MESA: Pacific Ocean Perch
Adult Pacific ocean perch as seen from Delta
The Pacific ocean perch (Sebastes alutus) has a wide distribution in the North
Pacific from southern California around the Pacific rim to northern Honshu, Japan,
including the Bering Sea. Pacific ocean perch (POP) appears to be most abundant in northern British Columbia, the
Gulf of Alaska, and the Aleutian Islands. Adults are found primarily offshore on the outer continental
shelf and the upper continental slope in depths 150-420 m. Seasonal differences in depth distribution
have been noted by many investigators. In the summer, adults inhabit shallower depths, especially those
between 150 and 300 m. In the fall, adults apparently migrate farther offshore to depths of ~300-420 m.
They reside in these deeper depths until about May, when they return to their shallower summer distribution.
Their seasonal distribution pattern is probably related to summer feeding and winter spawning. Although small
numbers of Pacific ocean perch are dispersed throughout their preferred depth range on the continental
shelf and slope, most of the population occurs in patchy, localized aggregations. Pacific ocean perch
are generally considered to be semi-demersal, but there can be a significant pelagic component
to their distribution. Pacific ocean perch often move off-bottom at night to feed, apparently following
diel euphausiid migrations. Commercial fishing data in the Gulf of Alaska since 1995 show that pelagic
trawls fished off-bottom have accounted for as much as 20% of the annual harvest of this species.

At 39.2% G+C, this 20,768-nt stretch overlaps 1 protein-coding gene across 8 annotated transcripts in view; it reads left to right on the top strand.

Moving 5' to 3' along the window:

Auke Bay Laboratories
Alaska Fisheries Science Center, NOAA Fisheries
Ted Stevens Marine Research Institute
17109 Pt Lena Loop Rd
Juneau AK 99801
Featured Research, Publications, Posters, Reports, and Activities
- PALOF, K. J., J. HEIFETZ, and A. J. GHARRETT.
2011. Geographic structure in Alaskan Pacific ocean perch (Sebastes alutus) indicates limited lifetime dispersal. Mar. Biol. 158:779–792.
- SPENCER, P., D. HANSELMAN, and M. DORN.
2007. The effect of maternal age of spawning on estimation of Fmsy for Alaska Pacific ocean perch, p. 513-533. In J. Heifetz, J. DiCosimo, A. J. Gharrett, M. S. Love, V. M. O'Connell, and R. D. Stanley (editors), Biology, Assessment, and Management of North Pacific Rockfishes. University of Alaska Sea Grant Program Report No. AK-SG-07-01, University of Alaska, Fairbanks.
- FUJIOKA, J. T., C. R. LUNSFORD, J. HEIFETZ, and D. M. CLAUSEN.
2007. Stratification by echosounder signal to improve trawl survey precision for Pacific ocean perch, p. 473-492. In J. Heifetz, J. DiCosimo, A. J. Gharrett, M. S. Love, V. M. O'Connell, and R. D. Stanley (editors), Biology, Assessment, and Management of North Pacific Rockfishes. University of Alaska Sea Grant Program Report No. AK-SG-07-01, University of Alaska, Fairbanks.
- 2010 GOA Pacific ocean perch SAFE report (.pdf).
- Center for Independent Experts Review of Rockfish Assessments (.pdf, 407KB).
To view and print these documents, you must install
Adobe Acrobat Reader
freeware. Adobe also offers
for the visually disabled
See the publications and poster databases for additional listings.